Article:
The Figure helps visualize graphically what can happen after cataract surgery in a patient with AMD progression. The area of the triangle labeled “Vision Value” takes into account the magnitude and duration of improvement. The impact on quality of life could be a third dimension of this triangle. Understanding the concept of maximizing vision value can help with decision-making.
Obtaining a thorough history is important. Patients with rapid visual loss, a scotoma, or metamorphopsia should be suspected of having something other than cataract. Always ask the patient to characterize his or her visual loss: “How would you describe your vision difficulty?” Do not just look at the visual acuity measurement on the chart. If the patient describes visual symptoms as like looking through a fog or a film, it suggests that cataract may be the actual problem, rather than a more focal retinal disturbance in the macula.
The amount of visual improvement possible is usually judged by the density of the cataract and the amount of underlying macular disease, both of which can usually be determined with direct and indirect slit-lamp biomicroscopy. In judging the visual impact of the cataractous lens, retroillumination of the lens is superior to viewing with direct illumination because the anteriorly directed light scatter with the latter technique can confuse the examiner.
To judge the amount of optical aberration in the lens and cornea, a direct ophthalmoscope at its brightest light setting can be held 2.5 cm from the patient’s eye, focused on the lens and retroilluminating it with the fundus red reflex. The amount of obscuration or disruption of the homogeneity of the red reflex should be consistent with visual acuity impairment. This examination technique can be superior to direct illumination from the slit-lamp examination. For example, not all 2+ nuclear sclerotic cataracts are the same in causing visual loss, and the retroillumination technique can help to make this distinction. In addition, using the direct ophthalmoscope, the examiner can distinguish lenticular from corneal aberrations by moving his or her head from side to side to determine the geometric plane of the abnormality using the parallax effect.
It is controversial whether cataract surgery makes AMD worse.8 If a cataract has reached a level of severity sufficient to reduce visual function, such worsening is likely to be insignificant relative to the current state of the macula. It is thus important to recognize lesions that are relevant to visual function in the present or the near future. We have called these lesions the good, the bad, and the ugly.
The “good” lesions are consistent with good postoperative visual acuity of lasting duration. They consist of small to intermediate drusen (< 125 µm) or eccentric pigmentary change or atrophy of the retinal pigment epithelium (RPE) distant (> 1 disc diameter) from the macular center. Absence of visual loss from AMD in either eye is also reassuring. Such patients can have years of excellent function.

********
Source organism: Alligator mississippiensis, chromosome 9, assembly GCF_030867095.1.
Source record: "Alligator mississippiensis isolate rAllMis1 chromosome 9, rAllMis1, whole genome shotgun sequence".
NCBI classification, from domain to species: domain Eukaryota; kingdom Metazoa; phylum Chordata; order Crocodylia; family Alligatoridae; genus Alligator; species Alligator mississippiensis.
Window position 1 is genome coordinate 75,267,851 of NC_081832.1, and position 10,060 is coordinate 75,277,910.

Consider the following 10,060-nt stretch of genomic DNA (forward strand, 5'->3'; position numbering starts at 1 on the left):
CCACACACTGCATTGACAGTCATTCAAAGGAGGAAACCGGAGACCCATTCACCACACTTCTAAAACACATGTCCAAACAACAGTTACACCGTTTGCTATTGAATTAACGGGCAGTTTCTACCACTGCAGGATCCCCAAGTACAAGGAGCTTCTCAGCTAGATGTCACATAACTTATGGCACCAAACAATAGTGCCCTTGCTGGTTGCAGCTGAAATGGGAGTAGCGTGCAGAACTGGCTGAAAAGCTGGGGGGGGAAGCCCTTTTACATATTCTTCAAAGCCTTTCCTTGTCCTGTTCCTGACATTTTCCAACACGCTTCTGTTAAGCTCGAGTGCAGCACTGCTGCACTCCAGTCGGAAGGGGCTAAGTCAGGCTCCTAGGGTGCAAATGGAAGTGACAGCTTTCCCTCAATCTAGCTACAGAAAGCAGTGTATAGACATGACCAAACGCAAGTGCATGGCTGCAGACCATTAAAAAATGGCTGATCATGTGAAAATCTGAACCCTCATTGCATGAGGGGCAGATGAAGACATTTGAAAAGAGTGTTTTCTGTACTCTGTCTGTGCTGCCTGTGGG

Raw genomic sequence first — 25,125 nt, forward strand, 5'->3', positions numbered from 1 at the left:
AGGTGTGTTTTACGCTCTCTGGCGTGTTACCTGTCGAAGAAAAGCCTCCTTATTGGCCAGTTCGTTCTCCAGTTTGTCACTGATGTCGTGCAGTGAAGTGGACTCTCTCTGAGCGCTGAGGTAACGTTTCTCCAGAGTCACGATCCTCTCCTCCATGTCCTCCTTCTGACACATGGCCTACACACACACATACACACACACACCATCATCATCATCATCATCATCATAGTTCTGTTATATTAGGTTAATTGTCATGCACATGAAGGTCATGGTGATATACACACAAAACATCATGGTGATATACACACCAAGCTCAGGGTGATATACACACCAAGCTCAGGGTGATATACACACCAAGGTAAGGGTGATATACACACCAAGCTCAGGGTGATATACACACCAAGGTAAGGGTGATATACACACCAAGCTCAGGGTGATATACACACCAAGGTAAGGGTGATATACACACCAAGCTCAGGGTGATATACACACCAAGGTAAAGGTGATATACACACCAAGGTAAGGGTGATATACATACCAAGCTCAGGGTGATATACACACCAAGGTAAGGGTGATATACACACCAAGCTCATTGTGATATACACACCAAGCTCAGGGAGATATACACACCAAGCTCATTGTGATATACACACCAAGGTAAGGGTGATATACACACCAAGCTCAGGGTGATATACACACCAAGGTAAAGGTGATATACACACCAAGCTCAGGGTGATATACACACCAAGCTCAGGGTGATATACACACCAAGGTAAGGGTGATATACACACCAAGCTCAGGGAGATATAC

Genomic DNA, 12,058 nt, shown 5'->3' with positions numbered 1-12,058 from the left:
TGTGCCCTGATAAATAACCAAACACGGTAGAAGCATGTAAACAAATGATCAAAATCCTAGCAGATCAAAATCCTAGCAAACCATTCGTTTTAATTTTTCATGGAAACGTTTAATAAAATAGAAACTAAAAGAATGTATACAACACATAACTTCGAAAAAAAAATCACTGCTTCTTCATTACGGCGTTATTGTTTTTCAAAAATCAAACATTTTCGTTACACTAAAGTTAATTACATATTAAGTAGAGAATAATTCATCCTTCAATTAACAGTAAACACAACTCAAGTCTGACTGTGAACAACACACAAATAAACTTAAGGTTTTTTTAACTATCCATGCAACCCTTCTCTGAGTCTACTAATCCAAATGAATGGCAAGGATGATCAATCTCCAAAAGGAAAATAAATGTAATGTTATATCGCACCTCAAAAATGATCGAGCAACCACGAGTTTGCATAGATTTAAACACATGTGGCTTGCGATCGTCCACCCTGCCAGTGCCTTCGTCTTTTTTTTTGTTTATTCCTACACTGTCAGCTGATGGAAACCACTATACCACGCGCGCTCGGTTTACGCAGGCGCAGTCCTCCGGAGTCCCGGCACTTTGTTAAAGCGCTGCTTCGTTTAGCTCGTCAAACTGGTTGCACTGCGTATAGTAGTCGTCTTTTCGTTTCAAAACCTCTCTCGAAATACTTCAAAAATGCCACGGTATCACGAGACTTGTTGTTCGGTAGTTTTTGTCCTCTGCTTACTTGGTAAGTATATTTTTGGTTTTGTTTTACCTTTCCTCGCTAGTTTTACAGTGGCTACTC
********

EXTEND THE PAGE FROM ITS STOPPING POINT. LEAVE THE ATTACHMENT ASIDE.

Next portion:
The “bad” lesions cause moderate to severe visual loss that can nearly immediately counter any beneficial effect from the cataract surgery. They include neovascular pigment epithelial detachments and choroidal neovascular membranes. These lesions can mimic a rapidly worsening cataract, bring a patient to the surgeon’s attention, and then lead to ineffective surgery. They are hard to detect preoperatively because there is no coloration change in the fundus, and the subtle changes are obscured by the cataract itself.
Patients with these bad lesions who undergo cataract surgery may later say, “I had cataract surgery and it made me worse.” It is extremely difficult to restore the confidence of the patient in his or her cataract surgeon. Preoperative optical coherence tomography can be helpful to avoid this scenario, optical coherence tomography is highly recommended when AMD abnormalities are poorly seen because of the cataract or when the cataract does not seem to fully explain the patient’s visual loss. A fundus fluorescein angiogram may also be justified in highly suspicious cases.
Patients with active choroidal neovascularization exhibit exudative signs of subretinal or intraretinal fluid or hemorrhage, lipid exudates, serous pigment epithelial detachment, or sub-RPE hemorrhage. When a crisp view of the normal RPE granularity or choroidal vasculature is lost, one should suspect exudative change. Intravitreal injection of antivascular endothelial growth factor agents is essential to stabilize visual function; this process may take several months and require ongoing antivascular endothelial growth factor therapy. Once the neovascularization is stabilized, cataract surgery can be considered, but not until then. Currently, there is no consensus on the issue of timing of intravitreal injection around cataract extraction.